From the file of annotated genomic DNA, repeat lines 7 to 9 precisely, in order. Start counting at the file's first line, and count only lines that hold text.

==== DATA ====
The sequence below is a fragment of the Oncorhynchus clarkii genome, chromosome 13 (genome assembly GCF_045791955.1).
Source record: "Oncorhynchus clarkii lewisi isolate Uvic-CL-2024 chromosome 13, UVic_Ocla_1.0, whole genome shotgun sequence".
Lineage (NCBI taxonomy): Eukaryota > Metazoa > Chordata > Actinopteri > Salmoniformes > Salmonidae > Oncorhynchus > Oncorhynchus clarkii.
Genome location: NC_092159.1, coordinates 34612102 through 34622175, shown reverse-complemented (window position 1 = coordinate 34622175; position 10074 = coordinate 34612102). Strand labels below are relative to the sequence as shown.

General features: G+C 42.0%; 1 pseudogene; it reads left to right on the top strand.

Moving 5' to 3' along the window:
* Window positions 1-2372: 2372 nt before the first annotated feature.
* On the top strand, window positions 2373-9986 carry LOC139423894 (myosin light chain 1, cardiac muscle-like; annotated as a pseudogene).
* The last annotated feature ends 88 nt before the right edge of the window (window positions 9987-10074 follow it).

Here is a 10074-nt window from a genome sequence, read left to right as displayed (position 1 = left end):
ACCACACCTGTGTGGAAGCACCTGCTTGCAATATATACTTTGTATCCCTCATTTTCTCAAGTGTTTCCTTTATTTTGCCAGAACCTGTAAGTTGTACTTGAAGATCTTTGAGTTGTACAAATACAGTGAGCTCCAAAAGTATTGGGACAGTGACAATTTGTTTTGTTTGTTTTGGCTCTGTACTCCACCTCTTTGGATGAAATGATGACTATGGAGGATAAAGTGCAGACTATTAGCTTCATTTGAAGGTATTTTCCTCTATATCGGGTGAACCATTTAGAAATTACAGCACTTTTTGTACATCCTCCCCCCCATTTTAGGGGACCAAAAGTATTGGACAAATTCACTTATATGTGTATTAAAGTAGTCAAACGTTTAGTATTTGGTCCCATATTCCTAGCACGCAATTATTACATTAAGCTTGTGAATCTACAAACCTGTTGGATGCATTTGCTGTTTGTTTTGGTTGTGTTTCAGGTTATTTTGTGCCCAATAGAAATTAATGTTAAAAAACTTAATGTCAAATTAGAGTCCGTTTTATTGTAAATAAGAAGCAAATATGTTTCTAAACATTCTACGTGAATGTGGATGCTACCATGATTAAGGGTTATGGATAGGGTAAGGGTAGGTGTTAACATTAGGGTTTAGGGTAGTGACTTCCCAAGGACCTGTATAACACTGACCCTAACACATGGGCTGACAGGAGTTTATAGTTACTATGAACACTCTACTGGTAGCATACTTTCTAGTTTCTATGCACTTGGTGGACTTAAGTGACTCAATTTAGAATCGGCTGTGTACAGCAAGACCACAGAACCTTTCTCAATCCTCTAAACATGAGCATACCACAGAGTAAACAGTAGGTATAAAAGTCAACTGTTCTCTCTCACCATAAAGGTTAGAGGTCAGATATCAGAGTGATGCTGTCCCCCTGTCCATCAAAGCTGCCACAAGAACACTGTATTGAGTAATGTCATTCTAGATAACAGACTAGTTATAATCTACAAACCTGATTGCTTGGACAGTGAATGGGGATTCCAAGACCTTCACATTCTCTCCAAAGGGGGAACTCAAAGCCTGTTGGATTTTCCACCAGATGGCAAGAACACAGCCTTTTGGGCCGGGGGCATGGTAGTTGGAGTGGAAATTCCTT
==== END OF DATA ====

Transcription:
* Window positions 1-2372: 2372 nt before the first annotated feature.
* On the top strand, window positions 2373-9986 carry LOC139423894 (myosin light chain 1, cardiac muscle-like; annotated as a pseudogene).
* The last annotated feature ends 88 nt before the right edge of the window (window positions 9987-10074 follow it).